Supreme Court Declines Challenge to White House Drug Testing
The Supreme Court on March 2 denied review of an appeals court decision that White House employees can be required to take random drug tests in order to insure presidential safety (Stigile v. Clinton, No. 97-837, 118 SupCt 1163, 110 F.3d 801 (1997)) (Joan Biskupic, "Court Allows Drug Tests for OEOB Pass Holders," Washington Post, March 3, 1998, p. A7; Frank J. Murray, "White House tests for drugs upheld," Washington Times, March 3, 1998, p. A6; David G. Savage, "Federal Workers Lose Bid to Halt Drug Testing," Los Angeles Times (Washington Edition), March 3, 1998, p. A5).
The case stems from a 1986 executive order by President Reagan requiring White House agencies to set up drug testing programs for employees in "sensitive positions." In 1995, the Clinton Administration expanded that program to include budget analysts and permanent pass holders to the Old Executive Office Building (OEOB). About 7,000 workers are covered by that order. Arthur W. Stigile and Ellen Balis, two economists with the White House Office of Management and Budget, protested the random drug testing, saying that it violated their constitutional protection against unreasonable searches.
A federal judge initially blocked the broader testing order. But the U.S. Court of Appeals for the District of Columbia Circuit upheld the expanded testing, saying that "permanent pass holders are in a superior position to acquire information on the comings and goings of the president and vice president. ... They are therefore far more valuable sources for blackmailers who wish to harm either official."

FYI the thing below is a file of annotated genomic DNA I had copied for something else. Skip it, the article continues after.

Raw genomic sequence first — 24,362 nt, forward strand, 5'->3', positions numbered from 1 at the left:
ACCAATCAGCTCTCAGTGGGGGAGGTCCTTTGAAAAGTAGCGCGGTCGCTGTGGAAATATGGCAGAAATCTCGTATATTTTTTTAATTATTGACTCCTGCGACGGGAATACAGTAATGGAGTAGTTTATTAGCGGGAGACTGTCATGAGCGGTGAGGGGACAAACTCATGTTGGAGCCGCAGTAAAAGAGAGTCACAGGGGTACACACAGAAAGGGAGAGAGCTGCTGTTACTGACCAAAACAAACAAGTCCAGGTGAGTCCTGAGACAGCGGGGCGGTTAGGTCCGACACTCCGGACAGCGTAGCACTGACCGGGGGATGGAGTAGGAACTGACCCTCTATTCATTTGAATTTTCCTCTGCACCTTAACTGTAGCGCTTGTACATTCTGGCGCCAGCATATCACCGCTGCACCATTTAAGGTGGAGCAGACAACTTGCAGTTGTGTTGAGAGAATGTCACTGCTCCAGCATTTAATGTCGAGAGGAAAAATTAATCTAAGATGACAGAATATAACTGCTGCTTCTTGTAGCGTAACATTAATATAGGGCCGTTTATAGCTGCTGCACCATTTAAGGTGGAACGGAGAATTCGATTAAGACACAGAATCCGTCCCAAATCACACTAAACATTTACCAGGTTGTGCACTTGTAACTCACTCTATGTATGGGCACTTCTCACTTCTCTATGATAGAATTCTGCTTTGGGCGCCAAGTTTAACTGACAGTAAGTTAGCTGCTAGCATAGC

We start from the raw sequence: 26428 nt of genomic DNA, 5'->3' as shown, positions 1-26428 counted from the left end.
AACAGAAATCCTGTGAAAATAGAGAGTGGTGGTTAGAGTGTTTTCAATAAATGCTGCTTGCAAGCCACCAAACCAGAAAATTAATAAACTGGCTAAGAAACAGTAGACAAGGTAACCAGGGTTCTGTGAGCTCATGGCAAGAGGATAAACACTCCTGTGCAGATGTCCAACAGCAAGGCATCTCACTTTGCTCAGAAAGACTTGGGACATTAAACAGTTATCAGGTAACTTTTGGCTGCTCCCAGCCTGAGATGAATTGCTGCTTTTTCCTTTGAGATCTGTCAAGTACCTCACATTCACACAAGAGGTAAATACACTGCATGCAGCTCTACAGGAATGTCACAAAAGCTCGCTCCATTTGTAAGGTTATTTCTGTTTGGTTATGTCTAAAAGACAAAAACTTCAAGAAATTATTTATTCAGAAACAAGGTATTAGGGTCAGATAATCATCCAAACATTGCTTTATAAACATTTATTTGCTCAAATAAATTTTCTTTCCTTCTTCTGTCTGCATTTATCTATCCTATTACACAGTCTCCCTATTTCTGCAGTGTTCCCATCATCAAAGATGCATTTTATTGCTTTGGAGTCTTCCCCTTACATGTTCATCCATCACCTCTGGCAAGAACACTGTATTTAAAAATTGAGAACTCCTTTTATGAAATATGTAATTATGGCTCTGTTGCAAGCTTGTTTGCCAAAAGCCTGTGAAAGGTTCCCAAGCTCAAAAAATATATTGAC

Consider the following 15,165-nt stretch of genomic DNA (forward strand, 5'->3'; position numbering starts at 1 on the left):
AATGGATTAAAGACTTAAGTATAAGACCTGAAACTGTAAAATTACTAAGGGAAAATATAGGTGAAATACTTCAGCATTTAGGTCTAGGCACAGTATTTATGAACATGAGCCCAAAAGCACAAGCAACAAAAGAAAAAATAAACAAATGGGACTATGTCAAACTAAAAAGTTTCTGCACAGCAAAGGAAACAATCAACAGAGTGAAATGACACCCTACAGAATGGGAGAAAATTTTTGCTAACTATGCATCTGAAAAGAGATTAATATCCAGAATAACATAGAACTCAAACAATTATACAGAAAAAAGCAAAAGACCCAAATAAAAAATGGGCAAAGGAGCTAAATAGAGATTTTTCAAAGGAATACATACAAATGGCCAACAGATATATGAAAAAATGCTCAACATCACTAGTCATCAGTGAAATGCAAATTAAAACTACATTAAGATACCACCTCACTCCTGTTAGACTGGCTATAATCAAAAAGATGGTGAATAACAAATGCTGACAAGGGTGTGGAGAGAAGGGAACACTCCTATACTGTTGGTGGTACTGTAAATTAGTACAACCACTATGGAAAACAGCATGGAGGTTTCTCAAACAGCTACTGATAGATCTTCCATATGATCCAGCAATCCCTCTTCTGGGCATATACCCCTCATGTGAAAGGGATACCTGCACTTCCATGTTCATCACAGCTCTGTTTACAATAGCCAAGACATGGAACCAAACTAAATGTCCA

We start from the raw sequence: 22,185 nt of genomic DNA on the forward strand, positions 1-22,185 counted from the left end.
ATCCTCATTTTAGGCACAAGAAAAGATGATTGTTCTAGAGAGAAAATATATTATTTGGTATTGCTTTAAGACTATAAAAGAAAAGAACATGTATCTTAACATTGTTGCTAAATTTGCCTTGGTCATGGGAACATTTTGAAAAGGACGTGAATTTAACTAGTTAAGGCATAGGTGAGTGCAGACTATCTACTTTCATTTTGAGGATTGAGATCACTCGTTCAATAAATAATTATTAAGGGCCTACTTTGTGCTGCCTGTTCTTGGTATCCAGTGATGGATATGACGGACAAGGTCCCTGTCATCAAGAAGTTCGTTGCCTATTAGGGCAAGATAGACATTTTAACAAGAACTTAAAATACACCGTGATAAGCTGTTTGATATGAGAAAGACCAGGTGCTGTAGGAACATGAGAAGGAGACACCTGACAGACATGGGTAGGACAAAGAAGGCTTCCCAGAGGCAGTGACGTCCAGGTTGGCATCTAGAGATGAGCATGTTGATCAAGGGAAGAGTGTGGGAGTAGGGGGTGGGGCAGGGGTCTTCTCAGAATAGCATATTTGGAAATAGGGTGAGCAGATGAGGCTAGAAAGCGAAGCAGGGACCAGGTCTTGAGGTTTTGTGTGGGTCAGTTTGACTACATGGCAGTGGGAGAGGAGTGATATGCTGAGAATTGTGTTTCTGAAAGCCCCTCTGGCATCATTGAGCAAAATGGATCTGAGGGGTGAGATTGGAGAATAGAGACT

Solicitor General Seth P. Waxman said in a brief to the Supreme Court, "A drug-using OEOB pass holder is in a unique position to harm the president or vice president." Waxman added that "mind altering drugs could induce a pass-holder to take actions that would jeopardize the safety of those officials."
Benjamin S. Boyd, attorney for Stigile and Balis, argued that the appeals court ruling "would permit random drug testing of virtually any federal employee in the Washington area." He added that employees have "been going over to the OEOB for the last 12 to 15 years and have never been subjected to drug testing. It's just sort of a get-tough stance with no real substance."
Boyd urged the high court to take the case in light of the court's 1997 ruling in Chandler v. Miller, where the court rejected a Georgia law that required candidates for state office to submit to a drug test. In Chandler, the court said that because urinalysis testing intrudes on a person's right to privacy, it should be used only when the risk to public safety "is substantial and real" (Chandler v. Miller, US SupCt., No. 96-126, 61CrL2010, (April 15, 1997)) (see "Drug Testing Political Candidates Violates Fourth Amendment, Supreme Court Rules," NewsBriefs, May-June 1997). The Supreme Court has allowed random drug testing of railroad workers and Customs Service agents involved in drug law enforcement.
Drug tests are not required of interns, volunteers and government contractors with access to the White House and other executive buildings. The Supreme Court does not impose drug testing on its employees.
Benjamin S. Boyd - 1200 19th St., NW, Washington, DC 20036, Tel: (202) 861-3942.